The recently published essay fits seamlessly into Xi’s foreign policy course. In talks with Western heads of state and government, China’s strongman always emphasizes that China remains integrated into the global economy and the world community. In fact, however, Beijing is increasingly distancing itself from foreign countries, and some experts say that the country is closing itself off. Three years ago, Xi invented the concept of “two cycles” for the economy. Within the framework of the “external cycle,” China continues to trade with other countries; in the “internal cycle,” the domestic economy, China is aiming for self-sufficiency. Xi, it seems, is drawing a fence around his country.

A National Security Issue

For Xi, the relationship with foreign countries is also a matter of national security. He sees his country surrounded by enemies from the West, with the U.S. by far the biggest enemy in his eyes. “Xi’s expanded vision of national security institutionalizes an enmity toward the foreign and the new,” writes Jude Blanchette, a China expert at CSIS in Washington, “at the very time when China actually needs both to modernize its economy and governance.”

China’s attitude toward the West and toward potential risks from foreign influence has not just been a topic of contention since yesterday, but has been the subject of controversy for centuries. In the late 19th and early 20th centuries, for example, China’s intellectuals argued about whether Chinese culture and Confucianism were the reason for China’s backwardness vis-à-vis the West and whether the country should not completely open up and westernize itself, i.e. throw its own traditions overboard.

In the context of the so-called self-strengthening movement during the second half of the 19th century after the Opium Wars, China tried to prevent foreign domination by appropriating the technical, especially military, skills of the West, but leaving out Western values and culture.

A Controversial Television Documentary

When China’s state broadcaster CCTV aired the six-part documentary “Heshang” (“River Elegy”) in 1988, the debate about the connection between China’s supposed backwardness and the country’s cultural traditions flared up again. The title of the documentary refers to the Huanghe — the Yellow River — which is considered the cradle of Chinese civilization.

Hour-long segment of three-hour long River Elegy with English subtitles.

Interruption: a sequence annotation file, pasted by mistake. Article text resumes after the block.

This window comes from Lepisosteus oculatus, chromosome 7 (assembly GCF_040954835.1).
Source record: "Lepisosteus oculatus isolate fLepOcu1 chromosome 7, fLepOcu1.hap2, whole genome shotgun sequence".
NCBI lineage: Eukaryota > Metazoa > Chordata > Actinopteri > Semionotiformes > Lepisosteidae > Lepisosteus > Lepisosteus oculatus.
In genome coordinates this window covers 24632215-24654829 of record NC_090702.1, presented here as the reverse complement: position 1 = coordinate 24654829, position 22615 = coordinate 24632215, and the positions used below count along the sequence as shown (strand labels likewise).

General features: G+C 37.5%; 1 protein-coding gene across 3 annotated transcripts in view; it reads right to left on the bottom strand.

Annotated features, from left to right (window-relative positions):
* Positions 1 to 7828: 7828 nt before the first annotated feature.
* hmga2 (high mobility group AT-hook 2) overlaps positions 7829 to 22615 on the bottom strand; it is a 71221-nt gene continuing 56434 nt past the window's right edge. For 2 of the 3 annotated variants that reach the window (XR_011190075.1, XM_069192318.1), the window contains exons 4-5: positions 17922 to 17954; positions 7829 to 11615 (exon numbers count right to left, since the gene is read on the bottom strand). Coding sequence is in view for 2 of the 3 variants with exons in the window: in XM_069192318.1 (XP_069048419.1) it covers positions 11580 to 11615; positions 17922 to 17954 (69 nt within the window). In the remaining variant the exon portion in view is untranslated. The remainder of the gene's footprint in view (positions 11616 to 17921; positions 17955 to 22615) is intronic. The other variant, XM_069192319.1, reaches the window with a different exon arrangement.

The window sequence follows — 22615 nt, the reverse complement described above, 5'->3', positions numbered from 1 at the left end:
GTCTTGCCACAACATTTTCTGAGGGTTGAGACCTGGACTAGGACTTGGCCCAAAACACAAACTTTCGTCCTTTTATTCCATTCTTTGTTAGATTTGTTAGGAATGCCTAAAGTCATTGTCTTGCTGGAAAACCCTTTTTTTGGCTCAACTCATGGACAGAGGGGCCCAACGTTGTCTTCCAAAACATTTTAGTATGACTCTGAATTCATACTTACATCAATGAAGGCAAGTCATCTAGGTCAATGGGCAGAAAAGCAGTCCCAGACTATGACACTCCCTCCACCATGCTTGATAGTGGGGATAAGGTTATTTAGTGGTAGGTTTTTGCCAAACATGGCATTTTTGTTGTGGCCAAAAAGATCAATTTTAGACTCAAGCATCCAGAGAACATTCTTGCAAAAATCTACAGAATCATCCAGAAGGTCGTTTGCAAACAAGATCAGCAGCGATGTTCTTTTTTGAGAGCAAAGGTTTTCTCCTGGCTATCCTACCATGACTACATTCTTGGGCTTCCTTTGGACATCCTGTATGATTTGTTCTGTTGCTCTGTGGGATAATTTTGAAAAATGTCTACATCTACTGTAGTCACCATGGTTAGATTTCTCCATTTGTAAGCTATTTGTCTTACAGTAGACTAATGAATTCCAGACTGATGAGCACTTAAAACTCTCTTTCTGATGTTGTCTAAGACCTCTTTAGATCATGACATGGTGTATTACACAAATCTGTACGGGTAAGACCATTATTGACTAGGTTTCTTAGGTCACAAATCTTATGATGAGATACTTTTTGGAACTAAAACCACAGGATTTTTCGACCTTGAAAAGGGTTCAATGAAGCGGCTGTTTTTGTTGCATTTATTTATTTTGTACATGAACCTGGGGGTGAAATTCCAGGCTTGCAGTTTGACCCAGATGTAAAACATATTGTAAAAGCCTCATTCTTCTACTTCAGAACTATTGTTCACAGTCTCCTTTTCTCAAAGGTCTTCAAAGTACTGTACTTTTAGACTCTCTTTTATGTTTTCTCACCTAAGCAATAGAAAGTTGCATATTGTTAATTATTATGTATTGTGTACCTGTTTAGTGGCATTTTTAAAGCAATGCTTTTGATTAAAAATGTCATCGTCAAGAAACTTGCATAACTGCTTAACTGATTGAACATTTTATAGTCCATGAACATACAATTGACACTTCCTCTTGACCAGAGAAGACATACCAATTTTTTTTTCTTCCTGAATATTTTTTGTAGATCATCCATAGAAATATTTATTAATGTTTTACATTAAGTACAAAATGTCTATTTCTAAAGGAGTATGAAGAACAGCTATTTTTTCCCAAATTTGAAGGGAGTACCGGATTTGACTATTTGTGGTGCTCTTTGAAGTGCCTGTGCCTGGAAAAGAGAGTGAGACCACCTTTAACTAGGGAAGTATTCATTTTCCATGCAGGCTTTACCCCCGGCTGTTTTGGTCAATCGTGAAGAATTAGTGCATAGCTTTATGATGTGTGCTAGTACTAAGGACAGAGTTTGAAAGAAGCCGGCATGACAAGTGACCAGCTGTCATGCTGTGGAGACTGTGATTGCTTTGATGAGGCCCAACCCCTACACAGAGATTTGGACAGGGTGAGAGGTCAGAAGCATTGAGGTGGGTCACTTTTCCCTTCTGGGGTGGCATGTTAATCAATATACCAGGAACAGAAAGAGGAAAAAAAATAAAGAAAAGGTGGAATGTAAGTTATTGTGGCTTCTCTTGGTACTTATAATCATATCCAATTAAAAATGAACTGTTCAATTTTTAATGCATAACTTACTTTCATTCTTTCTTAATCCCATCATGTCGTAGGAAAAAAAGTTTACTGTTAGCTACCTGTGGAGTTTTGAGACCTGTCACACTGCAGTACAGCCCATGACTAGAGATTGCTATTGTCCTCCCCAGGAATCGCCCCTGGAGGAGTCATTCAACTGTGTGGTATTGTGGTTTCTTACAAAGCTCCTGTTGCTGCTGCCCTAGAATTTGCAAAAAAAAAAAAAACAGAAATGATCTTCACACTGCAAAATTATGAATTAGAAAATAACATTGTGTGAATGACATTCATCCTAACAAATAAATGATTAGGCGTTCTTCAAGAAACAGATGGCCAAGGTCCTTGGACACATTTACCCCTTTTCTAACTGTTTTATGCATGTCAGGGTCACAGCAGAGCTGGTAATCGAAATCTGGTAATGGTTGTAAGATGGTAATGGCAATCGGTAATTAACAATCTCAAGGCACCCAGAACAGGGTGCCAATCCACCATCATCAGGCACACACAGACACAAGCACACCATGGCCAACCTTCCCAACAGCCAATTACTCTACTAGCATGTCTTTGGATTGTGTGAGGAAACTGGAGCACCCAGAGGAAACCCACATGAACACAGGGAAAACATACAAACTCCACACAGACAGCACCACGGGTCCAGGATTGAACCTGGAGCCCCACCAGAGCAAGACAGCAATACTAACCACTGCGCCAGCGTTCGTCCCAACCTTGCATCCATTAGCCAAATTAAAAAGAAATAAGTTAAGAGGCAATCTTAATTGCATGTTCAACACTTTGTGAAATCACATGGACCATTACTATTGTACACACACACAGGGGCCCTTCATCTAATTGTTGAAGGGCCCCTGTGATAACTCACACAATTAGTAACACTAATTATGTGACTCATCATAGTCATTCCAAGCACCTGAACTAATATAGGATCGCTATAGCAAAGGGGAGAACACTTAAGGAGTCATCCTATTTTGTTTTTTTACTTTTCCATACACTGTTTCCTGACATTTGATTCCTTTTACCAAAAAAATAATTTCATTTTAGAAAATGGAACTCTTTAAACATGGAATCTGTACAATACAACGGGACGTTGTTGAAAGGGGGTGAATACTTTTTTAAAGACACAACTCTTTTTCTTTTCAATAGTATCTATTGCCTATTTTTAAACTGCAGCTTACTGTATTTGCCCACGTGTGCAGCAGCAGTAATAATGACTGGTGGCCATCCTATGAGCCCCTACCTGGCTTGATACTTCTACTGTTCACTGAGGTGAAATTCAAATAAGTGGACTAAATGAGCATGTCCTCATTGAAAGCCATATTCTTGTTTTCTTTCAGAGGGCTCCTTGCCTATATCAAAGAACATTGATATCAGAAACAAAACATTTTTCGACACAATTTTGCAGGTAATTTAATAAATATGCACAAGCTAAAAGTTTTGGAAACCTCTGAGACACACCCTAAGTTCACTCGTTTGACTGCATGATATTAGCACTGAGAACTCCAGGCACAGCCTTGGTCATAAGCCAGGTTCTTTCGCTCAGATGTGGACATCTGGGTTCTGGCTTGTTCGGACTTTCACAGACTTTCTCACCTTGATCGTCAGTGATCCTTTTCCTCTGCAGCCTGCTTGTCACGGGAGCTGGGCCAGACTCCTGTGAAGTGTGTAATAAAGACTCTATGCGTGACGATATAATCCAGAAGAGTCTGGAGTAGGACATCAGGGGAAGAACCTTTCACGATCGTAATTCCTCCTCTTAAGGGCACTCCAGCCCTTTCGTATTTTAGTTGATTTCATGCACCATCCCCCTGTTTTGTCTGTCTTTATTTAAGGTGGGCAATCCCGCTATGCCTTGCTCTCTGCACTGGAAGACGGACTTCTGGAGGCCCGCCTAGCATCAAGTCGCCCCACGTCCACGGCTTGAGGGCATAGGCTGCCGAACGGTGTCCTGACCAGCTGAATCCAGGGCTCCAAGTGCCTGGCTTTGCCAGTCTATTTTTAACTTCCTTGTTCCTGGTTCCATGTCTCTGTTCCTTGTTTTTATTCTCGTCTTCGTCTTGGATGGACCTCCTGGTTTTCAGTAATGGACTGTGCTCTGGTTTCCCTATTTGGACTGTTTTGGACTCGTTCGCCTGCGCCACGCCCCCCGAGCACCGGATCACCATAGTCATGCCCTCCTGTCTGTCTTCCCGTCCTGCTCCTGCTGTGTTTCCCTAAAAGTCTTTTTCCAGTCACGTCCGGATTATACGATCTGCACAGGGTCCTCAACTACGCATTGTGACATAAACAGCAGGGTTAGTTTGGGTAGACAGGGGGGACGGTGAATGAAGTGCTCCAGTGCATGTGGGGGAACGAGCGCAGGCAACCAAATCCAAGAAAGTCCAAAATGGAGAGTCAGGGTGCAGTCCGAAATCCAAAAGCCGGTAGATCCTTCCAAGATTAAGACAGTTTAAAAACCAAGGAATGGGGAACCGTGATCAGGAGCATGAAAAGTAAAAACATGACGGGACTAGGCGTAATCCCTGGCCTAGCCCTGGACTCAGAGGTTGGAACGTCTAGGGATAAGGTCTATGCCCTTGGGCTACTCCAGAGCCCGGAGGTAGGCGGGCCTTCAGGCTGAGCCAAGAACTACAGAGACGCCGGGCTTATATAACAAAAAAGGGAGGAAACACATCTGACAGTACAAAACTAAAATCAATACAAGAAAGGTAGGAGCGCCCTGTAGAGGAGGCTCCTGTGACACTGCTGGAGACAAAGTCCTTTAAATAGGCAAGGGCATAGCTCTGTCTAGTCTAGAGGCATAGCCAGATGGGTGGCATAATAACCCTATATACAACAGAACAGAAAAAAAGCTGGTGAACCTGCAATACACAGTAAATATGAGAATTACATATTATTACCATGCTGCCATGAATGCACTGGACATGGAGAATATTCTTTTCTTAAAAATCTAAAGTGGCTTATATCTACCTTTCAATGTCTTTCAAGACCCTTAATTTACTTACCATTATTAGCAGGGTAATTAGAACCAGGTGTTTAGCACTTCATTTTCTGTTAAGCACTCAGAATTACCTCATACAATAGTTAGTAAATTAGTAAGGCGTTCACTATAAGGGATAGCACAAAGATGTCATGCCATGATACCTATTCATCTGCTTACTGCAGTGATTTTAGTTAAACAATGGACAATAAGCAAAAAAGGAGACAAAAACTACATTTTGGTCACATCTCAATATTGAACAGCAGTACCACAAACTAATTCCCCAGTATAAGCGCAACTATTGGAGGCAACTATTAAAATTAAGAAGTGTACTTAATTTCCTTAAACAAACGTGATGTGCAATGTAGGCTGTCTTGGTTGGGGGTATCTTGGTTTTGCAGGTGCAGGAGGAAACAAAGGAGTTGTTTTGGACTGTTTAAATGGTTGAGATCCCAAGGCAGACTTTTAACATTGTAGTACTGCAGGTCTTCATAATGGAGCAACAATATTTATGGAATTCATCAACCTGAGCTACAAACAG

The film’s authors, like the online critics of the recently published essay, argued that the isolationist policy of the Ming emperors, intended to shield China from Western influences, had done great harm to the country’s development. The Confucian traditions preserved as a result, they argue, are responsible for keeping China in stagnation. The filmmakers advocated an outright “abolition” of Chinese culture and the Confucian regulatory framework, and called for a more modern and open culture.

The six-part series was well received by China’s intellectuals and led to intense discussions about China’s path to modernity. Many Chinese praised the filmmakers for their courage. Critics remarked that the film was little more than the “grumbling of the elite.” Those who deny their own culture, was the credo, have no future.

After the 1989 Tiananmen Square protests were crushed, China’s rulers condemned the documentary as a “propaganda coup for bourgeois liberalization” that caused unrest among students. A senior official of Chinese state television had to publicly self-criticize – the passionate discussions died down. Even in today’s China under Xi Jinping, a documentary like “River Elegy” would probably no longer be possible.

River Elegy complete in Chinese, no subtitles.

About 高大伟 David Cowhig

After retirement translated, with wife Jessie, Liao Yiwu's 2019 "Bullets and Opium", and have been studying things 格物致知. Worked 25 years as a US State Department Foreign Service Officer including ten years at US Embassy Beijing and US Consulate General Chengdu and four years as a China Analyst in the Bureau of Intelligence and Research. Before State I translated Japanese and Chinese scientific and technical books and articles into English freelance for six years. Before that I taught English at Tunghai University in Taiwan for three years. And before that I worked two summers on Norwegian farms, milking cows and feeding chickens.